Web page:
The bill reduces money to the Grow Iowa Values Fund from $50 million to $38 million. It keeps the $47.5-million allocation to expand the Iowa correctional facility for women at Mitchellville and $130.7 million to build a new Iowa State Penitentiary at Fort Madison, but now says that can include costs related to project management. These are the first two projects to be covered under project labor agreements following an executive order by Culver. The Department of Corrections will receive a total of $2.5 million for prison-construction management for the two projects.

Obama Revisits Campaign Themes in Return to Iowa

Almost three years after first promising to reform health care during a campaign stop on the University of Iowa campus, President Barack Obama returned to Iowa City Thursday to start the work of selling a new and narrowly passed health-care-reform law to the American people.

"Today, health-insurance reform is the law of the land," Obama said. "It was because of you. This is the place where change began. ... From this day forward, all of the cynics and all of the naysayers will have to deal with what this bill is and what this bill isn't."

During his speech, Obama chided the Republicans for some apocalyptic rhetoric, and challenged them to make good on their threats to run on repealing the bill, arguing that once the American people realize the benefits of the bill, it will be much harder to demonize the legislation.

"My attitude is: Go for it," Obama said. "I don't believe the American people are going to put the insurance companies back into the driver's seat. We've already had that."

The president said some benefits in the bill include a tax credit to small businesses to help them pay employee health insurance, the prohibition of dropping patients from coverage due to illness or denying coverage based on pre-existing conditions, and the extension of the age dependent children can be covered by their parents' health care insurance to 26.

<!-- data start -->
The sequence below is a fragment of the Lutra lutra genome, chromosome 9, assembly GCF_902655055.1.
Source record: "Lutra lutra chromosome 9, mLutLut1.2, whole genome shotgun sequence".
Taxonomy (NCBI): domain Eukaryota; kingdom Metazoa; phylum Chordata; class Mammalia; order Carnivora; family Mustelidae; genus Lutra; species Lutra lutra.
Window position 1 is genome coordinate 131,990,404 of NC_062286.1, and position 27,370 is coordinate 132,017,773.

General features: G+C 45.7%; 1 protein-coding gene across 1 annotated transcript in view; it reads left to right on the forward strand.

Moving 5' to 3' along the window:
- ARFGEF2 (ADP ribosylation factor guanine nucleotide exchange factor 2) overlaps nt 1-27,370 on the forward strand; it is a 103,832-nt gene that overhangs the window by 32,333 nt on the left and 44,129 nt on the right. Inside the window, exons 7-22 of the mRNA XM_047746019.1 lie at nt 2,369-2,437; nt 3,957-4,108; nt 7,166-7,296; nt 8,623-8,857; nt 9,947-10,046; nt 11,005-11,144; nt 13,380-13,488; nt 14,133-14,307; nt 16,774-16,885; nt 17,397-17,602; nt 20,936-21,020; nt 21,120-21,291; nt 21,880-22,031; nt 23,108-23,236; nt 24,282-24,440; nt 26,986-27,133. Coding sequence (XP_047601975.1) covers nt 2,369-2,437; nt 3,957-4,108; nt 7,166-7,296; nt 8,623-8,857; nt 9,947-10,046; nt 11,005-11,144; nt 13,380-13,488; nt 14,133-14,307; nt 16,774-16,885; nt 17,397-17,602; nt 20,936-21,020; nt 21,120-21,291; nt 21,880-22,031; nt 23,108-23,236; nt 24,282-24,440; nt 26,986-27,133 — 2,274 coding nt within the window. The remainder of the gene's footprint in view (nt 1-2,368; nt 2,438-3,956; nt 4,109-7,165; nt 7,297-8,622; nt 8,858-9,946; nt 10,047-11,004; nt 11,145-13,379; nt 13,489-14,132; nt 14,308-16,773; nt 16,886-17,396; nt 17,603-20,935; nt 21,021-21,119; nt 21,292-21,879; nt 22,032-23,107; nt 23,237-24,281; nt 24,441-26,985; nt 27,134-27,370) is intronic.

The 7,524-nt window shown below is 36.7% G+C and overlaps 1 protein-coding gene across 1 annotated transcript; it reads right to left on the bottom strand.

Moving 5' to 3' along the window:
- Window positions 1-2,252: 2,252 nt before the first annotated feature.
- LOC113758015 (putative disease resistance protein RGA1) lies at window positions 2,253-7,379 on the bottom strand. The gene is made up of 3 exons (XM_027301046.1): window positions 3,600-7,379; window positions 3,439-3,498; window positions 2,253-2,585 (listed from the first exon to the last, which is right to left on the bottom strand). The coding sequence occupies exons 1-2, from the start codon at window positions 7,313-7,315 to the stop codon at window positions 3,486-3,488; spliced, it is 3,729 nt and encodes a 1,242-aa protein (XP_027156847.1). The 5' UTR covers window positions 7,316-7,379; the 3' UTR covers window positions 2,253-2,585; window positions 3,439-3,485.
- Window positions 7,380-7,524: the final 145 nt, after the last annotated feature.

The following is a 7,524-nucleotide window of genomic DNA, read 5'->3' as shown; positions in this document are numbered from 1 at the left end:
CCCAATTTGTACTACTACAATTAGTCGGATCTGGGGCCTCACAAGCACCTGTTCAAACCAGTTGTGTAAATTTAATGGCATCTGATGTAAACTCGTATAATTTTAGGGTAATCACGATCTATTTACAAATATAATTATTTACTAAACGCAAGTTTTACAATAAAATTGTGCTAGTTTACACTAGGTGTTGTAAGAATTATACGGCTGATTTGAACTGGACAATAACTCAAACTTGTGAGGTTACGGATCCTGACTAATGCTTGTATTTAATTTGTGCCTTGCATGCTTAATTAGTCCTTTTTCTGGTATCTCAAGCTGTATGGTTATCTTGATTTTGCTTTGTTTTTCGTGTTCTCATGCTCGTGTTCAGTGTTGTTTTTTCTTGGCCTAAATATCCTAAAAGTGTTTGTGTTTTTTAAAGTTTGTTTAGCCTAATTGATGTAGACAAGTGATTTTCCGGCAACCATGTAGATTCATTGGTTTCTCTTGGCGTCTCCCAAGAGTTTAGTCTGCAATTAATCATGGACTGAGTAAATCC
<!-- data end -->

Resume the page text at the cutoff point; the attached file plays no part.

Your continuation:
After the speech, a small group of roughly 25 protesters stood facing the departing crowd, holding signs with slogans such as "Taxed Enough Already" and "Don't Tread on Me."

Two of these protesters were John Hulsizer Jr. and his wife Amy, both of Dubuque. The pair of armed-service veterans came to protest with a few of their children for various reasons, including longstanding frustration with the care provided by the government-run health program for veterans.

"They can't run that system as it is, and now they want to stick their hands into the private sector. They're wrong." John Hulsizer Jr. said.

Opponents Rally in Advance of Obama Visit

About 250 Republicans and Tea Party activists rallied at the University of Iowa in protest of federal health-care reform on the eve of Obama's visit.

"We're here to stand up in one voice and say, 'No more, Mr. President, not without a fight,'" said GOP Second Congressional District candidate Christopher Reed of Marion, likening the backlash against health-care reform to the emotions Americans felt following the bombing of Pearl Harbor and the September 11, 2001, terrorist attacks. "Now our government is usurping the Constitution. We have to stand up and say, 'You have awoken a sleeping giant.'"

The crowd booed as speakers mentioned prominent Democrats who orchestrated passage of health-care reform that was signed into law on Tuesday. Protesters shouted "Tyranny!" and "Resist!" throughout the 90-minute event. But the crowd remained peaceful despite the frustration and anger expressed in the rhetoric.

"I would like to hear him [Obama] say logic rather than rhetoric, and explain how this really affects Americans," said Micah Doty, an uninsured woman from Williamsberg who described herself as a Libertarian. "We have no control over our home anymore, and I want to know why he thinks he has a right to usurp that power. I feel my future has been taken away from me."

Protesters and speakers echoed the rally's themes of "taking the country back" and "individual freedom" in opposing both the nationwide scope of the bill and the mandate on individuals to have insurance.

"What happened on Sunday [in the U.S. Senate] was touted as a victory. It was a victory over we the American people, a victory over our right of self-determination and our right to create our own destiny," said Republican Second Congressional District candidate Mariannette Miller-Meeks of Ottumwa. "In 10 years, the private health insurance companies will fail. When they fail, they will cry 'Uncle Sam' and the government will step in."